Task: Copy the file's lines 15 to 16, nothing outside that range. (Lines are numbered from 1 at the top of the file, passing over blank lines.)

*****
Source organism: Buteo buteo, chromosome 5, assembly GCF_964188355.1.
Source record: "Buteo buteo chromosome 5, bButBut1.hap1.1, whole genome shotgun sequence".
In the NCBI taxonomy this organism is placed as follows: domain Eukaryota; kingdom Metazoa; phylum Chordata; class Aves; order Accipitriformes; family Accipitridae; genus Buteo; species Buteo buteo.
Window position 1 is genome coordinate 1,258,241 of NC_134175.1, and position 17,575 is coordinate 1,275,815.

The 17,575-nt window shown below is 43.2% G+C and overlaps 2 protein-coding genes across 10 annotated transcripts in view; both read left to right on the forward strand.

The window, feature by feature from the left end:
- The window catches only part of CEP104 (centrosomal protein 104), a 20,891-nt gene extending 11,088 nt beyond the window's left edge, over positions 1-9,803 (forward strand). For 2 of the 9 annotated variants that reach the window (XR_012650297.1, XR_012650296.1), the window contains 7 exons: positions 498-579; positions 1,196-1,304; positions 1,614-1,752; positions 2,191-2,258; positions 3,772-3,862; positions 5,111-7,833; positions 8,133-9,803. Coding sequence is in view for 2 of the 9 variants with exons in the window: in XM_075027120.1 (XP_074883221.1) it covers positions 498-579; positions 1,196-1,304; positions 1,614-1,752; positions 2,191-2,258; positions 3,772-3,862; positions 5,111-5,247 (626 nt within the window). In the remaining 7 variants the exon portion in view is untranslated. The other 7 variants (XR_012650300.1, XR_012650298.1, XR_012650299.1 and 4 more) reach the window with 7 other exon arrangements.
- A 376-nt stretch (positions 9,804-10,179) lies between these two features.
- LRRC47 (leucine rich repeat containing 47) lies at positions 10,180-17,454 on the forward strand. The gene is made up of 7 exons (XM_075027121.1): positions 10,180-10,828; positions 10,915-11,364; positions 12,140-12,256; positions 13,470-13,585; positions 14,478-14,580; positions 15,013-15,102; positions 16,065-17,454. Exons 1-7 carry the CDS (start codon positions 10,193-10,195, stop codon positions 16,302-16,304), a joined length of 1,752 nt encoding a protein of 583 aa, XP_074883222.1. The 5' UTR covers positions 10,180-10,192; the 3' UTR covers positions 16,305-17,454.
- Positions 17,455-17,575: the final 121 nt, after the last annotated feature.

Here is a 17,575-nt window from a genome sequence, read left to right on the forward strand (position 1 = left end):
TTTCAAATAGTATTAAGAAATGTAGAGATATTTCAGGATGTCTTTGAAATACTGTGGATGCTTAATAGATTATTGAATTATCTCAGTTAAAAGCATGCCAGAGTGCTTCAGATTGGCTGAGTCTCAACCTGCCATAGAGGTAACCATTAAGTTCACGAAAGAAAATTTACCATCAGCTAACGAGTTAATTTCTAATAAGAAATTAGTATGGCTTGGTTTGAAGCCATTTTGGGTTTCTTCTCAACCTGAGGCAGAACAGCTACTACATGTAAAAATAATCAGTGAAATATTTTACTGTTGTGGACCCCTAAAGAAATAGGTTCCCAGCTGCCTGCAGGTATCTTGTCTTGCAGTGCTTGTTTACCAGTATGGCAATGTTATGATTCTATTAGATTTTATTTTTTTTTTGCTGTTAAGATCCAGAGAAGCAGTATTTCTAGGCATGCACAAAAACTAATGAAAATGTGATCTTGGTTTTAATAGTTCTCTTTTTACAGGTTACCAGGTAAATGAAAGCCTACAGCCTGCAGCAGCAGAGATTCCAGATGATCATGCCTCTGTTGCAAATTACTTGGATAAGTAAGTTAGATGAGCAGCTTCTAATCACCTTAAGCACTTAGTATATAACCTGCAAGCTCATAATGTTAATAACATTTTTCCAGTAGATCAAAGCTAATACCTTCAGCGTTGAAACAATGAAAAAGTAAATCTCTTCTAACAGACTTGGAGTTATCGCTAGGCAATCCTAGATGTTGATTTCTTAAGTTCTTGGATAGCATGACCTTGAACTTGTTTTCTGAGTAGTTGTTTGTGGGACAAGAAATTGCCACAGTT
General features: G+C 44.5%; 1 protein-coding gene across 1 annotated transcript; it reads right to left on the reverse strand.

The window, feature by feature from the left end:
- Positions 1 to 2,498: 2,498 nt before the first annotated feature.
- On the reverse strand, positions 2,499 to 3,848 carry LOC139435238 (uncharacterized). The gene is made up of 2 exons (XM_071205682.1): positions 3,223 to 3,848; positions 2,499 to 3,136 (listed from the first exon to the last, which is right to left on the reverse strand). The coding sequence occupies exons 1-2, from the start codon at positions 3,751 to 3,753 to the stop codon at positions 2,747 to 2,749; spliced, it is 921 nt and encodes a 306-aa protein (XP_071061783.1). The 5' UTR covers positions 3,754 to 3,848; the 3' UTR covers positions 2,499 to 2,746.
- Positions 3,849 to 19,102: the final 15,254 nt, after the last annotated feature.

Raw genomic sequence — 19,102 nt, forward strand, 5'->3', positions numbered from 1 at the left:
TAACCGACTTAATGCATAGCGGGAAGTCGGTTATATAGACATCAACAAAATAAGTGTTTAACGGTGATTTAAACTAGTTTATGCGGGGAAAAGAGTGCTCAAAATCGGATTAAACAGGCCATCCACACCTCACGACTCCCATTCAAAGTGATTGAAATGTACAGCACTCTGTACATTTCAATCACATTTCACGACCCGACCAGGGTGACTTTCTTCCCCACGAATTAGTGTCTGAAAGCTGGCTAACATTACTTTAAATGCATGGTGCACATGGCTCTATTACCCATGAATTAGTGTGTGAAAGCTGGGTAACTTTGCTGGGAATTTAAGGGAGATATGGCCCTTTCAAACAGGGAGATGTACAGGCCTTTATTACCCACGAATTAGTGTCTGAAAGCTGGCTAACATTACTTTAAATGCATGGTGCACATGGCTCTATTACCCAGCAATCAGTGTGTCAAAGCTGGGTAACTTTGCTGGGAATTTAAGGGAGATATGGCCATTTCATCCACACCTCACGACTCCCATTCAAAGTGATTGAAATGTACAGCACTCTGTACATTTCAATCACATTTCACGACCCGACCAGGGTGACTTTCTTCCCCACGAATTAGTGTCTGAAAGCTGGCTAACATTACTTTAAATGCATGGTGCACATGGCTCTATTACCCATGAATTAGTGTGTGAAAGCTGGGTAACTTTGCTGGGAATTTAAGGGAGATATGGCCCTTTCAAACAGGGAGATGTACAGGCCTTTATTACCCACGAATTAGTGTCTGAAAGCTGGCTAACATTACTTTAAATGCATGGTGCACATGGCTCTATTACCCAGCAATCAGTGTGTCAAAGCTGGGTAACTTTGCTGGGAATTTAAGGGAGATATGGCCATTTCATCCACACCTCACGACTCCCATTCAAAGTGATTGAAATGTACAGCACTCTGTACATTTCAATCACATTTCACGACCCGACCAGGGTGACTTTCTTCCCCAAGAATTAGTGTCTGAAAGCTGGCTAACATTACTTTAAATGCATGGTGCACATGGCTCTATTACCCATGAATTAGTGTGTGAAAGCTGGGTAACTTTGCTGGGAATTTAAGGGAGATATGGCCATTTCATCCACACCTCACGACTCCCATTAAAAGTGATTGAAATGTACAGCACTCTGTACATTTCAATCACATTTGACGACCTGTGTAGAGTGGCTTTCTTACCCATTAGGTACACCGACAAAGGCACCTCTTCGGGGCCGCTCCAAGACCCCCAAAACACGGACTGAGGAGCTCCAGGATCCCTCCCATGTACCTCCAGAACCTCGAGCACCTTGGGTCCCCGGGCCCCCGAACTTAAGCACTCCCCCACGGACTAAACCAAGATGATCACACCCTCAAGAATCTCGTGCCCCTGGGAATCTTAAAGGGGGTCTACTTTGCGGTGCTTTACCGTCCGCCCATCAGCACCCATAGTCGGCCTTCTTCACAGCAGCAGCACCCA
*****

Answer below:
- Positions 1 to 2,498: 2,498 nt before the first annotated feature.
- On the reverse strand, positions 2,499 to 3,848 carry LOC139435238 (uncharacterized). The gene is made up of 2 exons (XM_071205682.1): positions 3,223 to 3,848; positions 2,499 to 3,136 (listed from the first exon to the last, which is right to left on the reverse strand). The coding sequence occupies exons 1-2, from the start codon at positions 3,751 to 3,753 to the stop codon at positions 2,747 to 2,749; spliced, it is 921 nt and encodes a 306-aa protein (XP_071061783.1). The 5' UTR covers positions 3,754 to 3,848; the 3' UTR covers positions 2,499 to 2,746.